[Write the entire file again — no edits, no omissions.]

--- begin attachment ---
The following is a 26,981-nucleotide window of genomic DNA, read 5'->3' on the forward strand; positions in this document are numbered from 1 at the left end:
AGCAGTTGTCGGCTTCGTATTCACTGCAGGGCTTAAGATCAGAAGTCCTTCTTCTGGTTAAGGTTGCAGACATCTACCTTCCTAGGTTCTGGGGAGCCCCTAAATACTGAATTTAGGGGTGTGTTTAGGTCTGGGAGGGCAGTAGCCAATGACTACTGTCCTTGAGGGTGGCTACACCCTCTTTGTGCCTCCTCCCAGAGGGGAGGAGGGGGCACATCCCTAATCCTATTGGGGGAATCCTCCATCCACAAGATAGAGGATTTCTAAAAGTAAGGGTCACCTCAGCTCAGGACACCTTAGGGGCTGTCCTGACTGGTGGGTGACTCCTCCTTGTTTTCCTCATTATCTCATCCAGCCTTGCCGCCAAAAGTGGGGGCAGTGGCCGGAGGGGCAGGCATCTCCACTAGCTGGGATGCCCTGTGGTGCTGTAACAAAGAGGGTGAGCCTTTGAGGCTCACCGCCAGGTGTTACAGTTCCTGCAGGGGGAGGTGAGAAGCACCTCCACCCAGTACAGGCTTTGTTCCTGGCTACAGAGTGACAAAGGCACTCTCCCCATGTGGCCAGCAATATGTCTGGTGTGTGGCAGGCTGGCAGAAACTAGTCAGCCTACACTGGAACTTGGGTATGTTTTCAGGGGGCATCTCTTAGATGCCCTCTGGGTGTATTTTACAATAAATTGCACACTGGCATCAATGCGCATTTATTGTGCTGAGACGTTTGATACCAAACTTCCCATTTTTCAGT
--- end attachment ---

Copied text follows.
The following is a 26,981-nucleotide window of genomic DNA, read 5'->3' on the forward strand; positions in this document are numbered from 1 at the left end:
AGCAGTTGTCGGCTTCGTATTCACTGCAGGGCTTAAGATCAGAAGTCCTTCTTCTGGTTAAGGTTGCAGACATCTACCTTCCTAGGTTCTGGGGAGCCCCTAAATACTGAATTTAGGGGTGTGTTTAGGTCTGGGAGGGCAGTAGCCAATGACTACTGTCCTTGAGGGTGGCTACACCCTCTTTGTGCCTCCTCCCAGAGGGGAGGAGGGGGCACATCCCTAATCCTATTGGGGGAATCCTCCATCCACAAGATAGAGGATTTCTAAAAGTAAGGGTCACCTCAGCTCAGGACACCTTAGGGGCTGTCCTGACTGGTGGGTGACTCCTCCTTGTTTTCCTCATTATCTCATCCAGCCTTGCCGCCAAAAGTGGGGGCAGTGGCCGGAGGGGCAGGCATCTCCACTAGCTGGGATGCCCTGTGGTGCTGTAACAAAGAGGGTGAGCCTTTGAGGCTCACCGCCAGGTGTTACAGTTCCTGCAGGGGGAGGTGAGAAGCACCTCCACCCAGTACAGGCTTTGTTCCTGGCTACAGAGTGACAAAGGCACTCTCCCCATGTGGCCAGCAATATGTCTGGTGTGTGGCAGGCTGGCAGAAACTAGTCAGCCTACACTGGAACTTGGGTATGTTTTCAGGGGGCATCTCTTAGATGCCCTCTGGGTGTATTTTACAATAAATTGCACACTGGCATCAATGCGCATTTATTGTGCTGAGACGTTTGATACCAAACTTCCCATTTTTCAGT